Why does Labour find sado-masochism so appealing?

It is astonishing that sado-masochism, so beloved of the English upper classes in their sexual antics, is so infectious in the Labour Party, albeit in a very different context. There seems to be an obsession in some sections of the party that once the Tories go down the route of self-destructive austerity, we must at least match them or even preferably out-austerity them – self-flagellation in true Lutheran style – in order to prove our ‘credibility’ or to display ‘realism’.

The Guardian, or at least the Blairite wing of its political journalists, is intent on pursuing this line for all they’re worth, whilst giving no coverage whatever to the alternative view which makes much more sense. Now we’re told that Gavin Kelly, chief exec of the reputable Resolution Foundation, is saying Labour must face the facts on future spending. To that I say, bring it on. Let’s start by looking at the true picture.

The whole debate is conducted, unquestioningly, on the basis that there’s no money available – it’s all just a matter of how much spending is cut and where. Now nobody is suggesting that all public spending should be automatically protected and no cuts be made at all: of course it’s sensible continually to review public expenditure regularly to make sure it’s all providing the best value for money, and if not, either cut it or spend it differently. But that’s completely different from making slashing cuts when there are far better economic alternatives available.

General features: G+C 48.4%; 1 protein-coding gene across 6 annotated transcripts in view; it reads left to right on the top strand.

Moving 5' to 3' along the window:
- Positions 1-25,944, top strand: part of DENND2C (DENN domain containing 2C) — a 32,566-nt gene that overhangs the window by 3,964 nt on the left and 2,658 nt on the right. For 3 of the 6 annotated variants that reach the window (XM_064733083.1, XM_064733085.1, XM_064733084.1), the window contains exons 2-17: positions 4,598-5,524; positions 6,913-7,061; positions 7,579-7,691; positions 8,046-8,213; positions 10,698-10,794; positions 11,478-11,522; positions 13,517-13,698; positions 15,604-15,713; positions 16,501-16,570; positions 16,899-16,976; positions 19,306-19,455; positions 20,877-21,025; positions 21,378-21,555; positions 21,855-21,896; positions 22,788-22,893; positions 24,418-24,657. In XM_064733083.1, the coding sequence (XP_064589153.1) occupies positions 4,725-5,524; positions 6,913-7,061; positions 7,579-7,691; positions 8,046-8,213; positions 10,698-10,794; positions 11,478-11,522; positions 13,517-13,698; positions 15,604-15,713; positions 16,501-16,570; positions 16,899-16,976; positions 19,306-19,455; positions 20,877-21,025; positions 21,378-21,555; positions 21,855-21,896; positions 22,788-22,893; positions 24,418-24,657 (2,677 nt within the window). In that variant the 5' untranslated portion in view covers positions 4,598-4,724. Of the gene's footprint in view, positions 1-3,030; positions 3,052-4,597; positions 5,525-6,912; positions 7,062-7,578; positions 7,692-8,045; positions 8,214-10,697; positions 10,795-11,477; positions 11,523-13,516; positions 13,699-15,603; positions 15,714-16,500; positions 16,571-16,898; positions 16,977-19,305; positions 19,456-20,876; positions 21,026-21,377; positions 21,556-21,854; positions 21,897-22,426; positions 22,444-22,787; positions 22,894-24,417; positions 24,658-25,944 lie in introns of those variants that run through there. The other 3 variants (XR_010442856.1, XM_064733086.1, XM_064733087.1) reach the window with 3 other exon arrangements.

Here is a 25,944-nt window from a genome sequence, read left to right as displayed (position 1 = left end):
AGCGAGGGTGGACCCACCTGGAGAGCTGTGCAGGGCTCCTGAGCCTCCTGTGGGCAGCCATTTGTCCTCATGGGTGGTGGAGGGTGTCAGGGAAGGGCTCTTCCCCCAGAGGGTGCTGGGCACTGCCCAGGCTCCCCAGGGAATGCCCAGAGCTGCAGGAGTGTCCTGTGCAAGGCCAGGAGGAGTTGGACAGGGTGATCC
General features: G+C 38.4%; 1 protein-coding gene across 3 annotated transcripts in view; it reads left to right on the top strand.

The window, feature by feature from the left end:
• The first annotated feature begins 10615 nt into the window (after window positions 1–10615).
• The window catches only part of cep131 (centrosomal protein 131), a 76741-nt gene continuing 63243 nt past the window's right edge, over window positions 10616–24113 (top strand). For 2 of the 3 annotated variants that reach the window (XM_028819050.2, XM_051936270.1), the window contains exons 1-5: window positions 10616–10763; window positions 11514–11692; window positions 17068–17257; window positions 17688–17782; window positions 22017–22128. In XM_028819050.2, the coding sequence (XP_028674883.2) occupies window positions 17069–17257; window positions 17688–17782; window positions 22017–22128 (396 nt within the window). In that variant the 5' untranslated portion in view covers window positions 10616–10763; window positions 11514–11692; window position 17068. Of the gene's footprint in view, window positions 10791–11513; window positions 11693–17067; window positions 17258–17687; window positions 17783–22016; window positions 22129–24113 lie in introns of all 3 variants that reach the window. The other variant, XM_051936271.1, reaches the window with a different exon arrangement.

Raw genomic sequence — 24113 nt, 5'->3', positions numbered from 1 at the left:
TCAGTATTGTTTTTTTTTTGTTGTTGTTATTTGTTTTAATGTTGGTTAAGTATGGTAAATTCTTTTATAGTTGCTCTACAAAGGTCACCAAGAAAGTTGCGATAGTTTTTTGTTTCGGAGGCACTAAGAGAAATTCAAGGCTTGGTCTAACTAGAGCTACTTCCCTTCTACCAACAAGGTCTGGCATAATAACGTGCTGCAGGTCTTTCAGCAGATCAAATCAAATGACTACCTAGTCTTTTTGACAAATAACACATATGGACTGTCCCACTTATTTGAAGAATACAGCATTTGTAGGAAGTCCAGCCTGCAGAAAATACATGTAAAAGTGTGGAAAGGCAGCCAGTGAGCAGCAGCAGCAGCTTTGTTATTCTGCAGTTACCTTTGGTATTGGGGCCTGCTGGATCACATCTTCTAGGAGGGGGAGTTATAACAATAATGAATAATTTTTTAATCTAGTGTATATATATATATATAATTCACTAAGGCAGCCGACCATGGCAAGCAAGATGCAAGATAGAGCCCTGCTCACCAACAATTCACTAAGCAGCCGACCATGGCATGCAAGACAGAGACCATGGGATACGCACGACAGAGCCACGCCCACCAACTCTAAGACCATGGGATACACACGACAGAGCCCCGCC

It’s really bizarre that such a consensus about huge blanket cuts has been rigged up as though three crucial facts didn’t exist. One is that the government is spending £8-10bn keeping every million persons on the dole – that’s about £23.75bn a year keeping the present 2.64 million persons unemployed. That is not a sensible way of spending public money. The same amount of money, no borrowing, should be used to fund their employment building houses which are desperately needed, improving transport and energy infrastructure, and starting to build the green economy.

Second, the government is about to print another £75bn in so-called credit easing and giving it to the banks or big corporations. That is also not a good way of spending money when much of it, or even most of it, will end up in offshore speculation or tax havens. Far better for the government itself directly to use £20bn of that (or more) creating a million jobs in the priority sectors above.

Third, the 1,000 wealthiest super-rich (just 1,000 persons, only 0.003% of the population!) according to the Rich List have increased their wealth since 1997 by £296bn, enough to pay off the entire budget deficit twice over. How about a wealth tax on these lucky persons who’ve made such colossal gains at the expense of the rest of us, which could well raise £50bn over the next 5 years? A rather better way of conducting the public accounts than slashing the budgets for the NHS, schools and universities, housing, social welfare, and benefits for the disabled.